Rome from the Egyptian perspective: The Egyptians view the Romans as boring, oppressive, strict and lacking in passion and creativity, preferring strict rules and regulations. Egypt from the Egyptian perspective: The Egyptian World view reflects what Mary Floyd-Wilson has called geo-humoralism, or the belief that climate and other environmental factors shapes racial character.
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Egypt is not a location for them to rule over, but an inextricable part of them. They view life as more fluid and less structured allowing for creativity and passionate pursuits.
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Egypt from the Roman perspective: The Romans view the Egyptians essentially as improper. Their passion for life is continuously viewed as irresponsible, indulgent, over-sexualised and disorderly. This is demonstrated in the following passage describing Antony. Boys who, being mature in knowledge, Pawn their experience to their present pleasure, And so rebel judgment. Ultimately the dichotomy between Rome and Egypt is used to distinguish two sets of conflicting values between two different locales.
Yet, it goes beyond this division to show the conflicting sets of values not only between two cultures but within cultures, even within individuals. Instead he oscillates between the two. In the beginning of the play Cleopatra calls attention to this saying. He was dispos'd to mirth, but on the sudden A Roman thought hath strook him. This shows Antony's willingness to embrace the pleasures of Egyptian life, yet his tendency to still be drawn back into Roman thoughts and ideas. Orientalism plays a very specific, and yet, nuanced role in the story of Antony and Cleopatra.
A more specific term comes to mind, from Richmond Barbour, that of proto-orientalism, that is orientalism before the age of imperialism. This allowed Shakespeare to use widespread assumptions about the "exotic" east with little academic recourse. It could be said that Antony and Cleopatra and their relationship represent the first meeting of the two cultures in a literary sense, and that this relationship would lay the foundation for the idea of Western superiority vs.
Eastern inferiority. This plays into the idea that Cleopatra has been made out to be an "other", with terms used to describe her like "gypsy". Feminist criticism of Antony and Cleopatra has provided a more in-depth reading of the play, has challenged previous norms for criticism, and has opened a larger discussion of the characterization of Egypt and Rome. However, as Gayle Greene so aptly recognises, it must be addressed that "feminist criticism [of Shakespeare] is nearly as concerned with the biases of Shakespeare's interpretors [ sic ] — critics, directors, editors — as with Shakespeare himself.
Feminist scholars, in respect to Antony and Cleopatra , often examine Shakespeare's use of language when describing Rome and Egypt. Through his language, such scholars argue, he tends to characterise Rome as "masculine" and Egypt as "feminine.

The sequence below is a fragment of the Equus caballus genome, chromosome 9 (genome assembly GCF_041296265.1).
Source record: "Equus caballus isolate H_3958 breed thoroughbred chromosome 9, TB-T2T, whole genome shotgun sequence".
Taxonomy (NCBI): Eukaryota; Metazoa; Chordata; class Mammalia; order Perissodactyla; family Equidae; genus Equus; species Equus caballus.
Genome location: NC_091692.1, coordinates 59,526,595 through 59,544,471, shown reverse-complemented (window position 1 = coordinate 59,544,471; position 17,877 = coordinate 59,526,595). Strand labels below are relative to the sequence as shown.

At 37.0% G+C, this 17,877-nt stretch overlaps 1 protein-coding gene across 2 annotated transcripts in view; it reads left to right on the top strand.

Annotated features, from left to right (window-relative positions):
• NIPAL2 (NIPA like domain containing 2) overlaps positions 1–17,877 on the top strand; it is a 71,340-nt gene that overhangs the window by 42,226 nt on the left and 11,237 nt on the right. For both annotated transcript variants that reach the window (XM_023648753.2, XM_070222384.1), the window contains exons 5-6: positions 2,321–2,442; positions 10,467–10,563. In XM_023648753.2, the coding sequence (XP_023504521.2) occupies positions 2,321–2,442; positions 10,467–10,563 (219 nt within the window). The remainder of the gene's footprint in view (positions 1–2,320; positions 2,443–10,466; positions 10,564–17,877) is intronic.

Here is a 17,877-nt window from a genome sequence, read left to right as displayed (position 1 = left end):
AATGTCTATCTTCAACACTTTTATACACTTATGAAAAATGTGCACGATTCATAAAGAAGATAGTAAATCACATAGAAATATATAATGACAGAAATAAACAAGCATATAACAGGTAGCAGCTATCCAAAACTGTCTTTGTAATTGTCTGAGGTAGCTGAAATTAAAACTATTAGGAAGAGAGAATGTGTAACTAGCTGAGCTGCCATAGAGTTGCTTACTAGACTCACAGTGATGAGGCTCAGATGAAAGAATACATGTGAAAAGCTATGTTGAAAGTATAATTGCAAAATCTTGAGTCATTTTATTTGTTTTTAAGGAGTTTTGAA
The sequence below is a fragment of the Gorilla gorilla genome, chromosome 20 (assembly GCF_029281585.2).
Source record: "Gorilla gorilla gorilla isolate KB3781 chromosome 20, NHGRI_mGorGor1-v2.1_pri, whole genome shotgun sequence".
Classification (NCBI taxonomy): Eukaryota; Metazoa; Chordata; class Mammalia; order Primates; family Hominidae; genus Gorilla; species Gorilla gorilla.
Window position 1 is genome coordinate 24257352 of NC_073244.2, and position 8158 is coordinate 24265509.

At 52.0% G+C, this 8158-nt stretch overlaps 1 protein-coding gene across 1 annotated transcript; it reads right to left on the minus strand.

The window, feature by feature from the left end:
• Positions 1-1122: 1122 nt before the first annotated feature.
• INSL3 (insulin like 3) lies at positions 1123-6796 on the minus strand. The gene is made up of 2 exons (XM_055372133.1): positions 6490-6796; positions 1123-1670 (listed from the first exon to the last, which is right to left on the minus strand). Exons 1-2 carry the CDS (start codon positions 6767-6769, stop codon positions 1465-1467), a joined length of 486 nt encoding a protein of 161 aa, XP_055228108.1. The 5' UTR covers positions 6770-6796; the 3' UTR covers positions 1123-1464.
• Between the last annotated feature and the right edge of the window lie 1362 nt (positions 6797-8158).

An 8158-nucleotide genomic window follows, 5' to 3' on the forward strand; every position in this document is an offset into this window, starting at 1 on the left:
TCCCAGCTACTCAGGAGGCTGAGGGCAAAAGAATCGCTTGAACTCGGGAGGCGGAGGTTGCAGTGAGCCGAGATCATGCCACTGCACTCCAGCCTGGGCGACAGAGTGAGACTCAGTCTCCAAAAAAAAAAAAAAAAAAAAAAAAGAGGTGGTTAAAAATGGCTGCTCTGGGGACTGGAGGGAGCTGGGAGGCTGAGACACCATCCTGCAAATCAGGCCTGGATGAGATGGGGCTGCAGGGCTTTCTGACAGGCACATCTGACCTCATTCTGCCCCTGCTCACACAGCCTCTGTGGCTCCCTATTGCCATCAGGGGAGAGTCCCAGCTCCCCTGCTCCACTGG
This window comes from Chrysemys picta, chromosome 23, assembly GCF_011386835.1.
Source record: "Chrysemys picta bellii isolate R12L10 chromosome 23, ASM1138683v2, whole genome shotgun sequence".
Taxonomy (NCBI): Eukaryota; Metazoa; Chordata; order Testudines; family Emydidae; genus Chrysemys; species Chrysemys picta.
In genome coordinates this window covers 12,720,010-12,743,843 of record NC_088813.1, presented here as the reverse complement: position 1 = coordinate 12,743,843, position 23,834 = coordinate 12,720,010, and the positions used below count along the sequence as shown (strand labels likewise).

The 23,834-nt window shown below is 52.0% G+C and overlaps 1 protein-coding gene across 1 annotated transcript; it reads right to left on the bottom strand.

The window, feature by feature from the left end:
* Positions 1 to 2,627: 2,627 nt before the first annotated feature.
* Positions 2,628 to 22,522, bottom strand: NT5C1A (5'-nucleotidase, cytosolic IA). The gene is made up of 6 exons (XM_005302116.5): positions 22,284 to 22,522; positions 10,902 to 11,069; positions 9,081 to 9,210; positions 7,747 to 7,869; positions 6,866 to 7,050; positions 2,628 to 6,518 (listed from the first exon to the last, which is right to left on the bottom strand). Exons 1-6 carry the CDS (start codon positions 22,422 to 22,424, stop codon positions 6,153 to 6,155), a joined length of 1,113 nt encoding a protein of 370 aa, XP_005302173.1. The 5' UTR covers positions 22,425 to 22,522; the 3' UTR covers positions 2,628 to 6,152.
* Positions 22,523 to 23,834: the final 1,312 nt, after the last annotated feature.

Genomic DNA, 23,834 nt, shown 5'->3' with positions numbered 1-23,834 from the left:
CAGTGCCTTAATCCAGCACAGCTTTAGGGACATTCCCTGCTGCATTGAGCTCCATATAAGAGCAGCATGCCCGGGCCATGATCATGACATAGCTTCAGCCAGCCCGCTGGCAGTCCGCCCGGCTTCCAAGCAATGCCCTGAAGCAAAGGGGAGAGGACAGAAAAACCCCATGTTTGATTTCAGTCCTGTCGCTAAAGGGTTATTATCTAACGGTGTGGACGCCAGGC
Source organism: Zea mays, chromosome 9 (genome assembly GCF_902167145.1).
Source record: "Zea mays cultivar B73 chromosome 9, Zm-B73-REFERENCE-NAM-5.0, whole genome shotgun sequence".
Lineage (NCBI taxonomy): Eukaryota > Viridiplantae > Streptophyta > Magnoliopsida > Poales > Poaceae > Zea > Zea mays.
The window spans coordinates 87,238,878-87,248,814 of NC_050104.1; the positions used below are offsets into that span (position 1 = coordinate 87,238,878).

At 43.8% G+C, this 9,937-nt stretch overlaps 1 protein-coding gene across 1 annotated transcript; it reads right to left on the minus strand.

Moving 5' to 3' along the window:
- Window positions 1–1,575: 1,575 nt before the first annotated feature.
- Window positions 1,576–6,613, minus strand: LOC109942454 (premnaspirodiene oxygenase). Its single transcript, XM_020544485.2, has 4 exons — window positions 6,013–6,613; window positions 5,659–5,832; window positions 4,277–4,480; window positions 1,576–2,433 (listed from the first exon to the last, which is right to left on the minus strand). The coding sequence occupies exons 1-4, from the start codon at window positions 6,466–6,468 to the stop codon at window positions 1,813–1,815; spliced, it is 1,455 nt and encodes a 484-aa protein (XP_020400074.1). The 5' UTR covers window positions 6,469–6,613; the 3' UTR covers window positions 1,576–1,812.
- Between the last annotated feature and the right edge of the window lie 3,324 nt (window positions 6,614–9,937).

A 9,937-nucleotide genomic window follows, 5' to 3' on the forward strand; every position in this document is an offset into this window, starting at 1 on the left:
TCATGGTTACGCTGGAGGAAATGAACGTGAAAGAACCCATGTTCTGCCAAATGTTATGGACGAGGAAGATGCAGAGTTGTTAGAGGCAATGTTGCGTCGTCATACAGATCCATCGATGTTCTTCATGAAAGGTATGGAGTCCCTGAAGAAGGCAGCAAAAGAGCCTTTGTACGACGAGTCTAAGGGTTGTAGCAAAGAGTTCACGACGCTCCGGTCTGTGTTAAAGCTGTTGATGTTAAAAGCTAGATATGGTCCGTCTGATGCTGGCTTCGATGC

The feminine categorization of Egypt, and subsequently Cleopatra, was negatively portrayed throughout early criticism. The story of Antony and Cleopatra was often summarised as either "the fall of a great general, betrayed in his dotage by a treacherous strumpet, or else it can be viewed as a celebration of transcendental love. Once the Women's Liberation Movement grew between the s and s, however, critics began to take a closer look at both Shakespeare's characterization of Egypt and Cleopatra and the work and opinions of other critics on the same matter.
Jonathan Gil Harris claims that the Egypt vs. Rome dichotomy many critics often adopt does not only represent a "gender polarity" but also a "gender hierarchy". Early critics like Georg Brandes presented Egypt as a lesser nation because of its lack of rigidity and structure and presented Cleopatra, negatively, as "the woman of women, quintessentiated Eve.
In more recent years, critics have taken a closer look at previous readings of Antony and Cleopatra and have found several aspects overlooked. Egypt was previously characterised as the nation of the feminine attributes of lust and desire while Rome was more controlled. However, Harris points out that Caesar and Antony both possess an uncontrollable desire for Egypt and Cleopatra: Caesar's is political while Antony's is personal. Harris further implies that Romans have an uncontrollable lust and desire for "what they do not or cannot have. There's a great spirit gone!
Thus did I desire it: What our contempt doth often hurl from us, We wish it ours again; the present pleasure, By revolution lowering, does become The opposite of itself: she's good, being gone: The hand could pluck her back that shov'd her on. Fitz outwardly claims that early criticism of Antony and Cleopatra is "colored by the sexist assumptions the critics have brought with them to their reading.